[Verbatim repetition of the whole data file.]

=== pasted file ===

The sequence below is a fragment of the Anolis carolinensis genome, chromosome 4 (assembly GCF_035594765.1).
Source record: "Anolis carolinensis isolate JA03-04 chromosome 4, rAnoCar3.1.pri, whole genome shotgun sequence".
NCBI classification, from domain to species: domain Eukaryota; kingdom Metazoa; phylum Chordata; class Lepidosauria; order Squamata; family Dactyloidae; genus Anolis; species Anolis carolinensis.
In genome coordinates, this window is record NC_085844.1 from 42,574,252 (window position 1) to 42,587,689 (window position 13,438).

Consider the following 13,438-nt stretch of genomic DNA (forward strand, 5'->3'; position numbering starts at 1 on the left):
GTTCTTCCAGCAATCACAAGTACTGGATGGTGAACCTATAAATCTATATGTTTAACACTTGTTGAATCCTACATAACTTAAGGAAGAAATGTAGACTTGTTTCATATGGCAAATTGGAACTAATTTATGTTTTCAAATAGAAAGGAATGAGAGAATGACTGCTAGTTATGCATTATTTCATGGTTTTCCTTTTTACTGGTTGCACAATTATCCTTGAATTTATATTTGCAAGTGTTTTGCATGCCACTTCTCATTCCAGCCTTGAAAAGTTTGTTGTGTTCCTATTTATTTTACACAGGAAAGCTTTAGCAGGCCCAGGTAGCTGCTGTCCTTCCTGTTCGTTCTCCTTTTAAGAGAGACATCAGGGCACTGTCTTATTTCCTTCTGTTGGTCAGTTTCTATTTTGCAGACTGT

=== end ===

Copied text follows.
The sequence below is a fragment of the Anolis carolinensis genome, chromosome 4 (assembly GCF_035594765.1).
Source record: "Anolis carolinensis isolate JA03-04 chromosome 4, rAnoCar3.1.pri, whole genome shotgun sequence".
NCBI classification, from domain to species: domain Eukaryota; kingdom Metazoa; phylum Chordata; class Lepidosauria; order Squamata; family Dactyloidae; genus Anolis; species Anolis carolinensis.
In genome coordinates, this window is record NC_085844.1 from 42,574,252 (window position 1) to 42,587,689 (window position 13,438).

Consider the following 13,438-nt stretch of genomic DNA (forward strand, 5'->3'; position numbering starts at 1 on the left):
GTTCTTCCAGCAATCACAAGTACTGGATGGTGAACCTATAAATCTATATGTTTAACACTTGTTGAATCCTACATAACTTAAGGAAGAAATGTAGACTTGTTTCATATGGCAAATTGGAACTAATTTATGTTTTCAAATAGAAAGGAATGAGAGAATGACTGCTAGTTATGCATTATTTCATGGTTTTCCTTTTTACTGGTTGCACAATTATCCTTGAATTTATATTTGCAAGTGTTTTGCATGCCACTTCTCATTCCAGCCTTGAAAAGTTTGTTGTGTTCCTATTTATTTTACACAGGAAAGCTTTAGCAGGCCCAGGTAGCTGCTGTCCTTCCTGTTCGTTCTCCTTTTAAGAGAGACATCAGGGCACTGTCTTATTTCCTTCTGTTGGTCAGTTTCTATTTTGCAGACTGT